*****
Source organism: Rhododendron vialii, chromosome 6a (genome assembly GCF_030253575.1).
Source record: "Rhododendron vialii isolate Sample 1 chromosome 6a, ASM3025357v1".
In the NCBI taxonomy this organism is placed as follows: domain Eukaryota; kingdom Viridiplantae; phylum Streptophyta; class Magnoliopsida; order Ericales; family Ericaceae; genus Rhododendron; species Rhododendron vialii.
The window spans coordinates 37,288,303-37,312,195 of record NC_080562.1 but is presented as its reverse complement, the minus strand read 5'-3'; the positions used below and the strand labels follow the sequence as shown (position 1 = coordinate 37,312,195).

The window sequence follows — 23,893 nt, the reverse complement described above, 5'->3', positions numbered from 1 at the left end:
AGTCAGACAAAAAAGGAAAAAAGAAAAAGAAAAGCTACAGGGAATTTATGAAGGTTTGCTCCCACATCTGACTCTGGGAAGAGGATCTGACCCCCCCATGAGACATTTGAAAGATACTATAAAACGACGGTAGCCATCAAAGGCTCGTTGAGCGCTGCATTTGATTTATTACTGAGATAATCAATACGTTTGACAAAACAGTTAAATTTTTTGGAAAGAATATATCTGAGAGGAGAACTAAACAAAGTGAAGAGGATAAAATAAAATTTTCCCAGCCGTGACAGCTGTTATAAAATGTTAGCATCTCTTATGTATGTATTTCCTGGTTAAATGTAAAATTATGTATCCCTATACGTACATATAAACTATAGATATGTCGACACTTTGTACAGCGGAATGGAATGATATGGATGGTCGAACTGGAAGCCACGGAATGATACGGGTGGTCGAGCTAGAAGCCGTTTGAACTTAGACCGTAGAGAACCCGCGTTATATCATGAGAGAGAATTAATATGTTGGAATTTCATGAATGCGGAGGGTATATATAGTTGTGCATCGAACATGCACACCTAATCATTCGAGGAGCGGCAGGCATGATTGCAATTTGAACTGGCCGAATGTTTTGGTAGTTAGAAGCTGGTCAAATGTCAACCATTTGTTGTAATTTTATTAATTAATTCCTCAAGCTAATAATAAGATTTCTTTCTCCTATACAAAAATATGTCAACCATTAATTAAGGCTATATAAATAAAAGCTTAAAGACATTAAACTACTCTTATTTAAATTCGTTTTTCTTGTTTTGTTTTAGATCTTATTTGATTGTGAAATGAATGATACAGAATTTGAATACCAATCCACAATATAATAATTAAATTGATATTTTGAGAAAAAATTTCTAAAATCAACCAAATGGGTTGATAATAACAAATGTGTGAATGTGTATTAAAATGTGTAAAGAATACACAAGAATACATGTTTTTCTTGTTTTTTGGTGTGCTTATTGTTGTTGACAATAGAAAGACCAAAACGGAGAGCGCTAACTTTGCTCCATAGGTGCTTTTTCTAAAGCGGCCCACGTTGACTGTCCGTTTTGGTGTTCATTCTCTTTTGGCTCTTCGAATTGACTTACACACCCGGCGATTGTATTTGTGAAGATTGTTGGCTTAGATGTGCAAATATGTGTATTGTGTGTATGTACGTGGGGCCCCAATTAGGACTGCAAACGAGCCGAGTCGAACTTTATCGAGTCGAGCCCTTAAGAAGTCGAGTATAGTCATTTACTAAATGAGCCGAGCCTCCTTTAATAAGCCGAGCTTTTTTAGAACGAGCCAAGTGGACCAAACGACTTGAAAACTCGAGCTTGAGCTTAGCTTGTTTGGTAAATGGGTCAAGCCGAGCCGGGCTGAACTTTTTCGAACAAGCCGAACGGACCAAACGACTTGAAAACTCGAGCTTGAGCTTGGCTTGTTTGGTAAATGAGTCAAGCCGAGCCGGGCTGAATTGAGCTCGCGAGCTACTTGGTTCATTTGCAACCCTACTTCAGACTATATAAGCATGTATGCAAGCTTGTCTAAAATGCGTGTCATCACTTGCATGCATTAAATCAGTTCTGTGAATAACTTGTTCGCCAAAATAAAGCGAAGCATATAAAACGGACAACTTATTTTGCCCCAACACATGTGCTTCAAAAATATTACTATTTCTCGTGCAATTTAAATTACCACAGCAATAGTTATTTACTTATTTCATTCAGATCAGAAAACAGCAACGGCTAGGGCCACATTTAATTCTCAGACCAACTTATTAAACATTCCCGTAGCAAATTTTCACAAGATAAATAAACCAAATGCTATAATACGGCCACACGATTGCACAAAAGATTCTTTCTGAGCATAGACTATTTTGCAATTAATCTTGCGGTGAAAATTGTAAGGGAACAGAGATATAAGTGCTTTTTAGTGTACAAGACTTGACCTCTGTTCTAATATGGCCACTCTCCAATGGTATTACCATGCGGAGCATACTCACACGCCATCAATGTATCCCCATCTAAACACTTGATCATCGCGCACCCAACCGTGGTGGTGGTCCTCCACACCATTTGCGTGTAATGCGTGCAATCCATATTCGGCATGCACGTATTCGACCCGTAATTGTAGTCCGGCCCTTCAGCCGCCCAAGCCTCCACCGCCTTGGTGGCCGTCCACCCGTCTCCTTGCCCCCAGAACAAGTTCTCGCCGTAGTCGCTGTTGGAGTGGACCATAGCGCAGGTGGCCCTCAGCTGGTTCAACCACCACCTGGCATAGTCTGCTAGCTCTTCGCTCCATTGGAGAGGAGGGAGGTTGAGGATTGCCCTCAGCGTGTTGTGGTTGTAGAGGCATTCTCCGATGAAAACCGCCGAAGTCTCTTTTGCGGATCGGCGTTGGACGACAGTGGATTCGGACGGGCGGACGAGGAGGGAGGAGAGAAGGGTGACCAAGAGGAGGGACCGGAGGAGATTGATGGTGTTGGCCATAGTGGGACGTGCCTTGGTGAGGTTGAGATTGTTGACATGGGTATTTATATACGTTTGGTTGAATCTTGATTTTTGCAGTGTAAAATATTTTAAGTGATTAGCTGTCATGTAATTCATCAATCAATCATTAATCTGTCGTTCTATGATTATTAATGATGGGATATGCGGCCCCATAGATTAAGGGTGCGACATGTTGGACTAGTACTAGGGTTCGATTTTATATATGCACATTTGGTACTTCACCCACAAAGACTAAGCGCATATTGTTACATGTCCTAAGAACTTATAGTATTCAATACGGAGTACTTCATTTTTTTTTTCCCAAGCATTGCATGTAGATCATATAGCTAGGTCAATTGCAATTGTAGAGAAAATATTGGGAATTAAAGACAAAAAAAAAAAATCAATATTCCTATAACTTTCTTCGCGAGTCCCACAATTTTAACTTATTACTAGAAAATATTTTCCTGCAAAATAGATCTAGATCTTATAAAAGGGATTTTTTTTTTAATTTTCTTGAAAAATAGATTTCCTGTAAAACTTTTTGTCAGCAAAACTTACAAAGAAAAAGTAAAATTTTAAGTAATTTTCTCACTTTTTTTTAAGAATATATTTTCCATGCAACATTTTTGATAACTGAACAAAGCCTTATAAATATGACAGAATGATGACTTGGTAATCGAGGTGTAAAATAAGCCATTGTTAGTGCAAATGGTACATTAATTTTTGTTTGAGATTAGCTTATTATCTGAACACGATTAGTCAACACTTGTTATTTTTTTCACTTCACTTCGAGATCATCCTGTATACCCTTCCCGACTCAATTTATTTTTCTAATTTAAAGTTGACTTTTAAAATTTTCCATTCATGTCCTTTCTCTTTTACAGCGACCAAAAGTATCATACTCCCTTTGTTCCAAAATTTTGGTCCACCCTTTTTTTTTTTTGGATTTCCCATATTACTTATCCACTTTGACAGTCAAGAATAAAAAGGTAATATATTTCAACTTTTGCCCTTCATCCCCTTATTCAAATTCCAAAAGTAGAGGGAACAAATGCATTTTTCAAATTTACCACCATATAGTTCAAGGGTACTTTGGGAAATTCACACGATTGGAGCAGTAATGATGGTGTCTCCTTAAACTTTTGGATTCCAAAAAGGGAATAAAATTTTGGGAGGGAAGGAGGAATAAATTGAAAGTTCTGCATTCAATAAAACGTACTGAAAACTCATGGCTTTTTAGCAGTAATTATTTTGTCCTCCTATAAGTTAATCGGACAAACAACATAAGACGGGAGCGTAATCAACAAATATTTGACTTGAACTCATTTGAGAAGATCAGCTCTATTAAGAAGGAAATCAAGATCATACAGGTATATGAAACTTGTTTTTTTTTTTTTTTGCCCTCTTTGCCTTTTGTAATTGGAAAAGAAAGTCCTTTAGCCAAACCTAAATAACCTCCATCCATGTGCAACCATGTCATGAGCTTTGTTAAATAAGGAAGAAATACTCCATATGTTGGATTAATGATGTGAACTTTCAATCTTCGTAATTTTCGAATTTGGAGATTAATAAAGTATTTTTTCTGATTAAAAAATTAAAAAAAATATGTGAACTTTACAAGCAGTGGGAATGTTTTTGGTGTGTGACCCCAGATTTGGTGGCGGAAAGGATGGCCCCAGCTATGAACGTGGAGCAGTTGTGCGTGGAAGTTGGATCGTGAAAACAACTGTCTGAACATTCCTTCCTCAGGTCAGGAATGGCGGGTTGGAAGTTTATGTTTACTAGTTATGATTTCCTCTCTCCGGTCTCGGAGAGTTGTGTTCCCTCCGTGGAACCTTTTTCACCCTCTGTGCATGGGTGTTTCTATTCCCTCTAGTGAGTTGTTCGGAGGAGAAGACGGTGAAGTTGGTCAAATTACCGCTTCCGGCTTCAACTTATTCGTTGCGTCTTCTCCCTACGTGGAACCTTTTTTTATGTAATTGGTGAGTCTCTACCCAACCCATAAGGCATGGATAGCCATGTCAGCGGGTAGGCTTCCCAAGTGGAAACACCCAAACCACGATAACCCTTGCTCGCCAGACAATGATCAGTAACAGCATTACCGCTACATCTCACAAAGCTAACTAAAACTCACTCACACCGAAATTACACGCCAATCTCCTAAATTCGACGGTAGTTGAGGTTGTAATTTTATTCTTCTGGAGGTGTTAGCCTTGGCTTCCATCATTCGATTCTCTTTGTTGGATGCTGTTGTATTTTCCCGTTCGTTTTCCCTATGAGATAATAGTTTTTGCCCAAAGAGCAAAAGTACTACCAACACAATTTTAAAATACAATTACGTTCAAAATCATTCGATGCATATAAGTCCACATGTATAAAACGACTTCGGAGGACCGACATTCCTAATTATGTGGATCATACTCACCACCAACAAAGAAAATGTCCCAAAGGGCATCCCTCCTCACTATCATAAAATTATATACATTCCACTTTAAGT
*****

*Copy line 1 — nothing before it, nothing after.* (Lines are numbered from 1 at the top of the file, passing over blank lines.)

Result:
Source organism: Rhododendron vialii, chromosome 6a (genome assembly GCF_030253575.1).